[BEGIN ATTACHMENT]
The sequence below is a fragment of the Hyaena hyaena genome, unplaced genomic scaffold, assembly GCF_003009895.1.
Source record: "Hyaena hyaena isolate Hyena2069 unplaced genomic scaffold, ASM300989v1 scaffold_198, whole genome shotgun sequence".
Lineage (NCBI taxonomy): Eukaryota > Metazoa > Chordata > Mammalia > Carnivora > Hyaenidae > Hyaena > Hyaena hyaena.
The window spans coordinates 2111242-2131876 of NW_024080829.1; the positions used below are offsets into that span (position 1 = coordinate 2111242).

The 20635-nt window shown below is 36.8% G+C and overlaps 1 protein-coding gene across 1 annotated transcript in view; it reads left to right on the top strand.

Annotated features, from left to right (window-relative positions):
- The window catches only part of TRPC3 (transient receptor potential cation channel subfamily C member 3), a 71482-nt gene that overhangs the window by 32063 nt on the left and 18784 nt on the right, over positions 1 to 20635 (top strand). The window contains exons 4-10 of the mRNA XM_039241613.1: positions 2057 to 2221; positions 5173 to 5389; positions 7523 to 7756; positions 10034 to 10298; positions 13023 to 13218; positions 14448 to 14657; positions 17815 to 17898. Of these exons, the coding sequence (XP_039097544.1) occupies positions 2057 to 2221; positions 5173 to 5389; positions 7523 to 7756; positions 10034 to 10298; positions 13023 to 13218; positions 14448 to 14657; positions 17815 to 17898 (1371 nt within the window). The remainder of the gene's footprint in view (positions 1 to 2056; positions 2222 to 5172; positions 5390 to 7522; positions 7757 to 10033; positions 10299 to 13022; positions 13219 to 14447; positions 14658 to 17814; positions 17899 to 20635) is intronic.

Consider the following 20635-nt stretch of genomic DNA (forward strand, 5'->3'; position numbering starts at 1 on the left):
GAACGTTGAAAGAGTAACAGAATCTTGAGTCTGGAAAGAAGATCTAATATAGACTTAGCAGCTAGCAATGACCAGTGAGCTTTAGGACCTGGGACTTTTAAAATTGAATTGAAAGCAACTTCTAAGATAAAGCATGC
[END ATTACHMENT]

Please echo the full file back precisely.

The sequence below is a fragment of the Hyaena hyaena genome, unplaced genomic scaffold, assembly GCF_003009895.1.
Source record: "Hyaena hyaena isolate Hyena2069 unplaced genomic scaffold, ASM300989v1 scaffold_198, whole genome shotgun sequence".
Lineage (NCBI taxonomy): Eukaryota > Metazoa > Chordata > Mammalia > Carnivora > Hyaenidae > Hyaena > Hyaena hyaena.
The window spans coordinates 2111242-2131876 of NW_024080829.1; the positions used below are offsets into that span (position 1 = coordinate 2111242).

The 20635-nt window shown below is 36.8% G+C and overlaps 1 protein-coding gene across 1 annotated transcript in view; it reads left to right on the top strand.

Annotated features, from left to right (window-relative positions):
- The window catches only part of TRPC3 (transient receptor potential cation channel subfamily C member 3), a 71482-nt gene that overhangs the window by 32063 nt on the left and 18784 nt on the right, over positions 1 to 20635 (top strand). The window contains exons 4-10 of the mRNA XM_039241613.1: positions 2057 to 2221; positions 5173 to 5389; positions 7523 to 7756; positions 10034 to 10298; positions 13023 to 13218; positions 14448 to 14657; positions 17815 to 17898. Of these exons, the coding sequence (XP_039097544.1) occupies positions 2057 to 2221; positions 5173 to 5389; positions 7523 to 7756; positions 10034 to 10298; positions 13023 to 13218; positions 14448 to 14657; positions 17815 to 17898 (1371 nt within the window). The remainder of the gene's footprint in view (positions 1 to 2056; positions 2222 to 5172; positions 5390 to 7522; positions 7757 to 10033; positions 10299 to 13022; positions 13219 to 14447; positions 14658 to 17814; positions 17899 to 20635) is intronic.

Consider the following 20635-nt stretch of genomic DNA (forward strand, 5'->3'; position numbering starts at 1 on the left):
GAACGTTGAAAGAGTAACAGAATCTTGAGTCTGGAAAGAAGATCTAATATAGACTTAGCAGCTAGCAATGACCAGTGAGCTTTAGGACCTGGGACTTTTAAAATTGAATTGAAAGCAACTTCTAAGATAAAGCATGC